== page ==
How we approach copywriting at Spill

The thinking behind the words and phrases we use across our app, ads, website and more

2min read

Money without borders

Be clear about the key types of phrases you need

After looking at a lot —no, really, a lot — of our favourite tech brands’ websites, social media accounts, search results, apps and more, some patterns became evident. The big phrases tend to fall into two camps: lofty directive propositions (‘what we preach’) and pithy pragmatic descriptors (‘what we do’). Tell people to do something, and then say how you’ll help them do it. Idealise a future state, and then say how you’ll bring it about. Separate to these are smaller phrases used as backup supporting claims (‘why you should believe us’). Funny just how many software brands follow this format:

Phrases Sonos use

Phrases Transferwise use

Phrases Aobde use

Think about what you don’t say

It was also interesting to look at the words and phrases tech brands purposefully don’t use: in general, specifics like ‘app’ or ‘software’ are frequently omitted in favour of generalisations like ‘everything you need’ (Adobe). Category terms are purposefully avoided when the product is looking to disrupt that category: Uber never uses the word ‘taxi’ (it sells ‘rides’), Zipcar never says ‘rental’ (it offers ‘wheels when you want them’) and Spanx never calls itself ‘lingerie’ (instead it’s ‘shapewear’). Often the brand name can do the grunt work of establishing category connotations (TransferWise, Evernote) — of telling people what the thing literally is — which therefore frees up the proposition to go a level higher and vaguer (‘Money without borders’, ‘Meet your second brain’).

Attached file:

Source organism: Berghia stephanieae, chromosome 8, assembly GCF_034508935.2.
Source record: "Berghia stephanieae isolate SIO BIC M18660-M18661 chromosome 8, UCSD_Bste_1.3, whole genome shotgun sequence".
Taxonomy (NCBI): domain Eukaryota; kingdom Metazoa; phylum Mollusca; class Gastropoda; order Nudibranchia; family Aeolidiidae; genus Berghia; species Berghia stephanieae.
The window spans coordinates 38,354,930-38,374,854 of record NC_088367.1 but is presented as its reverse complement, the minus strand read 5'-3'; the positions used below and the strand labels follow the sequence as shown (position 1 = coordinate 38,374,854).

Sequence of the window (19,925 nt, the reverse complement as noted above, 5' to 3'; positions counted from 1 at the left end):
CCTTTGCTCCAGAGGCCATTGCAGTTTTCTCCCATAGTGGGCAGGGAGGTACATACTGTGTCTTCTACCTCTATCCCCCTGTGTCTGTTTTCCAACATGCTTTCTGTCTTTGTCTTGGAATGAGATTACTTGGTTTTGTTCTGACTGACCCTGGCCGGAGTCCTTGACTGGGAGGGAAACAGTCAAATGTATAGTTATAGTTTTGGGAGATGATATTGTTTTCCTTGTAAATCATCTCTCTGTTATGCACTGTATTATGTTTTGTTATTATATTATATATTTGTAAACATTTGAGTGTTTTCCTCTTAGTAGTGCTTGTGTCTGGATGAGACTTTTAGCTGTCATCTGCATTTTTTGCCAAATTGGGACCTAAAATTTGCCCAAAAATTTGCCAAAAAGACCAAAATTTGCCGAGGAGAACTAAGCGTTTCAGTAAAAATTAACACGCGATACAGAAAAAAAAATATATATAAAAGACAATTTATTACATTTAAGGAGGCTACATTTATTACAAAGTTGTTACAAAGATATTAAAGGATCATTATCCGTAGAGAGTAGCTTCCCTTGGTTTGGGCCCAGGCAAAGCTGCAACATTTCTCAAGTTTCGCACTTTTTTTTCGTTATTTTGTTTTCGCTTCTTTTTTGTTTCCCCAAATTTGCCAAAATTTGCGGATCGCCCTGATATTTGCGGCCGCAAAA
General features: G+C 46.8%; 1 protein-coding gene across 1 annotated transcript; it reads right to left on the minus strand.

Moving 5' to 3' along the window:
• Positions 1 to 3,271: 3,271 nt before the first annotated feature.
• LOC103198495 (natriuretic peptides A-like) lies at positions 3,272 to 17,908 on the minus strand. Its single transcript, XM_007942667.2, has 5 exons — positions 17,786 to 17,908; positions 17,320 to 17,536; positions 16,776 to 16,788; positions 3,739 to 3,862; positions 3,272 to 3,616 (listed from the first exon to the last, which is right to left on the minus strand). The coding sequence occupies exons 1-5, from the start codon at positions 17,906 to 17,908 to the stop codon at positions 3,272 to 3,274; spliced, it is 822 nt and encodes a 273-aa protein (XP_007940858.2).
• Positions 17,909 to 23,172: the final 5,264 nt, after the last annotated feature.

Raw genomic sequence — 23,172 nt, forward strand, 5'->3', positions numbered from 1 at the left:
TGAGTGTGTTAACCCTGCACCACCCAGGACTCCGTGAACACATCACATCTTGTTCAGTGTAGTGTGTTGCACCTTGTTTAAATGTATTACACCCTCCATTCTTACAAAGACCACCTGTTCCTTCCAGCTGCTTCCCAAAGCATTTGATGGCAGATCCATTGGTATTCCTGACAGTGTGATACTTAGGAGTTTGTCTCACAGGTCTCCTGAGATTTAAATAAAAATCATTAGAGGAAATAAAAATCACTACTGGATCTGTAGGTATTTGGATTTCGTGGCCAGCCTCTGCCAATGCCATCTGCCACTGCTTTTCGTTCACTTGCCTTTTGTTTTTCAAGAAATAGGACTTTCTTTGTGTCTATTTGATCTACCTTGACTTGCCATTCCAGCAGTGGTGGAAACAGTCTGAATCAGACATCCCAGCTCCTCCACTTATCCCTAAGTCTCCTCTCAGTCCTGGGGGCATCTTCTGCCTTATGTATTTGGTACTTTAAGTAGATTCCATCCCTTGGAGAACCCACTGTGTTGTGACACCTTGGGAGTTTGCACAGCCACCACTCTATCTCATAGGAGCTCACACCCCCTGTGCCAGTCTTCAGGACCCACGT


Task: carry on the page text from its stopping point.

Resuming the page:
The discussion around what not to say ended up in unanimous agreement at Spill HQ. We know we’re in the business of wellness, not illness: we want to get the 80% of people undiagnosed with a mental health condition to talk more about their feelings now and make therapy into a positive, ‘little and often’ habit. We want to help those who face problems but wouldn’t otherwise be able to access help. We don’t want to scaremonger people by threatening them about how bad things can be without therapy, or stop people from otherwise getting the proper medical treatment they need.

A slide from the Spill brand guidelines on what to say or not say

Shamelessly copy the techniques killer brands use to write taglines

In the absence of any formal theory on how to write absolute zingers, we took a slightly more rogue approach. We screenshotted hundreds of our favourite lines, divided them into categories based on ways the lines were constructed, and then reverse-engineered the copywriting techniques used to create them. Here are those twelve techniques (a couple we’d heard of but many were new to us), each with a few examples and our own stab at a version for Spill.

1 — Adjective noun, verb

Adjective, noun, verb brand copy examples

2 — Idealise a future scenario

Idealise a future scenario brand copy examples

3 — Unexpected metaphor

Unexpected metaphor brand copy examples

4 — Contrast before and after

Contrast before and after brand copy examples

5 — Frame yourself against the status quo

Frame yourself against the status quo brand copy examples

6 — ASAP (As Simple As Possible), aka the Granny test

As simple as possible brand copy examples

7 — Repetition for effect

Repitition for effect brand copy examples

8 — Break the ask down to seem more manageable

Break the ask down to seem more manageable brand copy examples

9 — Try getting a bit chummy

Try getting a bit chummy brand copy examples

10 — Alliteration

Alliteration brand copy examples

11 — Jam together two words to make a unique phrase

Putting words together to create a unique phrase brand copy examples

12 — The rule of three

The rule of three brand copy examples

Put it all together

Taking all those cobbled-together learnings into account, we ended up with a structure for Spill’s brand language that manages to cut through in the medicalised mental health category, explain what we do and — hopefully — stick in people’s minds.

Spill brand guidelines

Providing mental health support beats reading about it.